Most of us put in a great deal of effort to prepare for GMAT, spend money on the best of resources, and burn the midnight oil. Yet, there are some who improve tremendously (10+ points out of 60, or 100+ out of 800) and come through with flying colors, while there are others who don’t perform as well and are not able to achieve their targeted GMAT Verbal Score. At e-GMAT, we study learning and success on test prep very closely. In this article, we will analyze three behaviors that are leading indicators signaling that you will likely not score as well as you expect to. Look out for these symptoms in your preparation phase. If you face any of these challenges, you need to reconsider your preparation strategy!
In this article, we’ll look at 3 reasons why you may not achieve your target GMAT Verbal Score:
- Reason 1 – Lack of confidence in your answer
- Reason 2 – You narrow down to 2 choices and then get confused
- Reason 3 – After taking a mock, you feel hopeless
How to achieve your target GMAT Verbal Score?
1. Your accuracy is high but you are not sure why the correct answer is correct
I have seen many students say that their accuracy is high (80%) while solving OG but they are not sure as to why the correct answer is correct, or for that matter, why the incorrect answer is incorrect. They often say that the correct answer just seems “better” than the incorrect one. Hence, more often than not, these students are not very confident of their answers. These students take the high accuracy as a proxy for good performance on the exam. While a high accuracy is necessary, it is by no means a sufficient condition to perform well on the real test.
There are two key differences between solving a question from OG and solving the same on the real GMAT:
- On the real GMAT, one is faced with questions from different topics such as SC, CR, RC simultaneously
- One has to solve questions under time constraints
In fact, these students, more often than not, falter on the real exam. This is because as they move from one question to the other, in the back of their minds, they are concerned whether they solved the previous question correctly or not, and hence are not able to devote their full attention to the question in front of them. Hence, they not only take longer to solve the current question, but also are not confident about their answer. This results in a vicious circle due to which the accuracy precipitates and so do the scores.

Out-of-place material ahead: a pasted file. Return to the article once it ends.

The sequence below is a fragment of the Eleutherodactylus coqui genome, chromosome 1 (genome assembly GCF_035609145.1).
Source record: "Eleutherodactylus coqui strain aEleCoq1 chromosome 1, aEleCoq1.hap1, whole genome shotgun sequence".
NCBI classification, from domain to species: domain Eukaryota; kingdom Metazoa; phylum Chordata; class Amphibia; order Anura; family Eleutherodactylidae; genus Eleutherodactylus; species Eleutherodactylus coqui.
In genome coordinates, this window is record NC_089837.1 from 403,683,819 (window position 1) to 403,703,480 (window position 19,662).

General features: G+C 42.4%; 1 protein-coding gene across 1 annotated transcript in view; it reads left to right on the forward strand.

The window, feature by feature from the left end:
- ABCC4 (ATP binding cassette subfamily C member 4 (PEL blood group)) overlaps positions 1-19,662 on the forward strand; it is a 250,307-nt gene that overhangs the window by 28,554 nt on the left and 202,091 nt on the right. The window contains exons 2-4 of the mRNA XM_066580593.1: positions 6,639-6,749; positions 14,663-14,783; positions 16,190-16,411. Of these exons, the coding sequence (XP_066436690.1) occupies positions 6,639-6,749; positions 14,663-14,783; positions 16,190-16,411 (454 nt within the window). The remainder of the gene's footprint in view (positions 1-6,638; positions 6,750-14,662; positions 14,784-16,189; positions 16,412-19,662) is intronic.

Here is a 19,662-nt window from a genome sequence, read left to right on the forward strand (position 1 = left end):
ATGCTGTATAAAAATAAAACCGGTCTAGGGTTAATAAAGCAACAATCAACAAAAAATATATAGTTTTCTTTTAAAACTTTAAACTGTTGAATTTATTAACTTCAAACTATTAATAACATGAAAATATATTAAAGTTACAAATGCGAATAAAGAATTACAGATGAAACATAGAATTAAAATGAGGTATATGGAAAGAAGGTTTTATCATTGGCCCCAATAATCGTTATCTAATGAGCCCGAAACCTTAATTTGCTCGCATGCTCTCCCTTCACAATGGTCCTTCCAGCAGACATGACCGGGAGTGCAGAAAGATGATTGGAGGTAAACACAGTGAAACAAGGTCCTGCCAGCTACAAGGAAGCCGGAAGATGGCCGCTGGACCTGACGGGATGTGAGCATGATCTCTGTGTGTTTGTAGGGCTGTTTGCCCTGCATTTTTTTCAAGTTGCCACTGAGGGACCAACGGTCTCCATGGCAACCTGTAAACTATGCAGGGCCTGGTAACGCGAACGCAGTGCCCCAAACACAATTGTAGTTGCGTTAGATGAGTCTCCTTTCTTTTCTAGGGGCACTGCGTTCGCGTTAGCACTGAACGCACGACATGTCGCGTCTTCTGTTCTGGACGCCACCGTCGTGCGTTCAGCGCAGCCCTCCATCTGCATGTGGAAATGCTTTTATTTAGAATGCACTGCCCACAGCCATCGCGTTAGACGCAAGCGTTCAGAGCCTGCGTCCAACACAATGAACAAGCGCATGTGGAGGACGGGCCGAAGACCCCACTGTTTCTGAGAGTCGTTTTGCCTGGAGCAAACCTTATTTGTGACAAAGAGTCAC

On the other hand, a student who is confident of his answers and arrives at the correct answer for the right reasons is less likely to fall into this trap. Hence, this student after solving a question is not likely to think about the same and puts his entire focus on the question that he is attempting. As a result, he/she is much more likely to maintain his/her accuracy when solving problems of different kinds one after another. Even when faced with time pressure, his/her accuracy does not precipitate because the student can reason out why the correct answer is correct and the incorrect answer is incorrect.
For any further doubts, you can write to us at email@example.com and our strategy experts can help you out.
OG problems with Application files: The 30+ application files in e-GMAT course teach you how to approach problems, how test makers formulate answer choices, and how to select the correct answers and reject the incorrect answers for the right reasons – Thereby enabling you to get a high GMAT Verbal Score. Solving the recommended OG questions after the application files is useful because it builds on the capabilities developed while going through the e-GMAT course.